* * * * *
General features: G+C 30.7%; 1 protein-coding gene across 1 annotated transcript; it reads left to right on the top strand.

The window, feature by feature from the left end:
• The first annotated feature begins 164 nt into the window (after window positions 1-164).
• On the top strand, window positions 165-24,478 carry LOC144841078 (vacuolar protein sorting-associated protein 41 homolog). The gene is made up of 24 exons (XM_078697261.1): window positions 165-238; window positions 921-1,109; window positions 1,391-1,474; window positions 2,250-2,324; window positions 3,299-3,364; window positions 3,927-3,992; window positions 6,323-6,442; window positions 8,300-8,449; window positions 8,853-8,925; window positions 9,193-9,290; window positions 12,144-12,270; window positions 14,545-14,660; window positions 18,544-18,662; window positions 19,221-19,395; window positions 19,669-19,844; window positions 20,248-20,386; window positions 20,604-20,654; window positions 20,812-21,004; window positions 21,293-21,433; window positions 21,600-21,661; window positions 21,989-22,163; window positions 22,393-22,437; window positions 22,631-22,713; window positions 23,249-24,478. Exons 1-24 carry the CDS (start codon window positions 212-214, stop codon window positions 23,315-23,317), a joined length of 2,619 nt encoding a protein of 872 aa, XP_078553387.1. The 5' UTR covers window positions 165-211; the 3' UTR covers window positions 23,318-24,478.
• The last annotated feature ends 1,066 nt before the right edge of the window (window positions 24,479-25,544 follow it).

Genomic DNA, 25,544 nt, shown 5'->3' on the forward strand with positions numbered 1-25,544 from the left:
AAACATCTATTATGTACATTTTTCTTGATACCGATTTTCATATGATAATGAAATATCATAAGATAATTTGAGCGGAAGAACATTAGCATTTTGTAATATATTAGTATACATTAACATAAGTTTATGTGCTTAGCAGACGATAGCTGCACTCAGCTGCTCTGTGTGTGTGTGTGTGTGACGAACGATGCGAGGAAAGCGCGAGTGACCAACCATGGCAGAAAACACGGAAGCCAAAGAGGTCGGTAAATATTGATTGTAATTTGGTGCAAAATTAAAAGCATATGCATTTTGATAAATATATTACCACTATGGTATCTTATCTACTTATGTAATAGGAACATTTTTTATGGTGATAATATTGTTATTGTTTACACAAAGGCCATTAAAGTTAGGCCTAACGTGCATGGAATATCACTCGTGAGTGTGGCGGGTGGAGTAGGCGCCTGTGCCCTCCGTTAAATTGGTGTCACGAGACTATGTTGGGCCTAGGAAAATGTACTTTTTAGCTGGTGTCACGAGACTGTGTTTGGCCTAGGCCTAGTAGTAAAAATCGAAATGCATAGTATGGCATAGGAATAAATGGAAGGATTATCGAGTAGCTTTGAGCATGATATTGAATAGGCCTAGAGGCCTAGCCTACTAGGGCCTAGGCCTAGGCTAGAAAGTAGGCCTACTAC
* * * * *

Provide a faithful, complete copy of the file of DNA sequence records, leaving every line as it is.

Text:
General features: G+C 30.7%; 1 protein-coding gene across 1 annotated transcript; it reads left to right on the top strand.

The window, feature by feature from the left end:
• The first annotated feature begins 164 nt into the window (after window positions 1-164).
• On the top strand, window positions 165-24,478 carry LOC144841078 (vacuolar protein sorting-associated protein 41 homolog). The gene is made up of 24 exons (XM_078697261.1): window positions 165-238; window positions 921-1,109; window positions 1,391-1,474; window positions 2,250-2,324; window positions 3,299-3,364; window positions 3,927-3,992; window positions 6,323-6,442; window positions 8,300-8,449; window positions 8,853-8,925; window positions 9,193-9,290; window positions 12,144-12,270; window positions 14,545-14,660; window positions 18,544-18,662; window positions 19,221-19,395; window positions 19,669-19,844; window positions 20,248-20,386; window positions 20,604-20,654; window positions 20,812-21,004; window positions 21,293-21,433; window positions 21,600-21,661; window positions 21,989-22,163; window positions 22,393-22,437; window positions 22,631-22,713; window positions 23,249-24,478. Exons 1-24 carry the CDS (start codon window positions 212-214, stop codon window positions 23,315-23,317), a joined length of 2,619 nt encoding a protein of 872 aa, XP_078553387.1. The 5' UTR covers window positions 165-211; the 3' UTR covers window positions 23,318-24,478.
• The last annotated feature ends 1,066 nt before the right edge of the window (window positions 24,479-25,544 follow it).

Genomic DNA, 25,544 nt, shown 5'->3' on the forward strand with positions numbered 1-25,544 from the left:
AAACATCTATTATGTACATTTTTCTTGATACCGATTTTCATATGATAATGAAATATCATAAGATAATTTGAGCGGAAGAACATTAGCATTTTGTAATATATTAGTATACATTAACATAAGTTTATGTGCTTAGCAGACGATAGCTGCACTCAGCTGCTCTGTGTGTGTGTGTGTGTGACGAACGATGCGAGGAAAGCGCGAGTGACCAACCATGGCAGAAAACACGGAAGCCAAAGAGGTCGGTAAATATTGATTGTAATTTGGTGCAAAATTAAAAGCATATGCATTTTGATAAATATATTACCACTATGGTATCTTATCTACTTATGTAATAGGAACATTTTTTATGGTGATAATATTGTTATTGTTTACACAAAGGCCATTAAAGTTAGGCCTAACGTGCATGGAATATCACTCGTGAGTGTGGCGGGTGGAGTAGGCGCCTGTGCCCTCCGTTAAATTGGTGTCACGAGACTATGTTGGGCCTAGGAAAATGTACTTTTTAGCTGGTGTCACGAGACTGTGTTTGGCCTAGGCCTAGTAGTAAAAATCGAAATGCATAGTATGGCATAGGAATAAATGGAAGGATTATCGAGTAGCTTTGAGCATGATATTGAATAGGCCTAGAGGCCTAGCCTACTAGGGCCTAGGCCTAGGCTAGAAAGTAGGCCTACTAC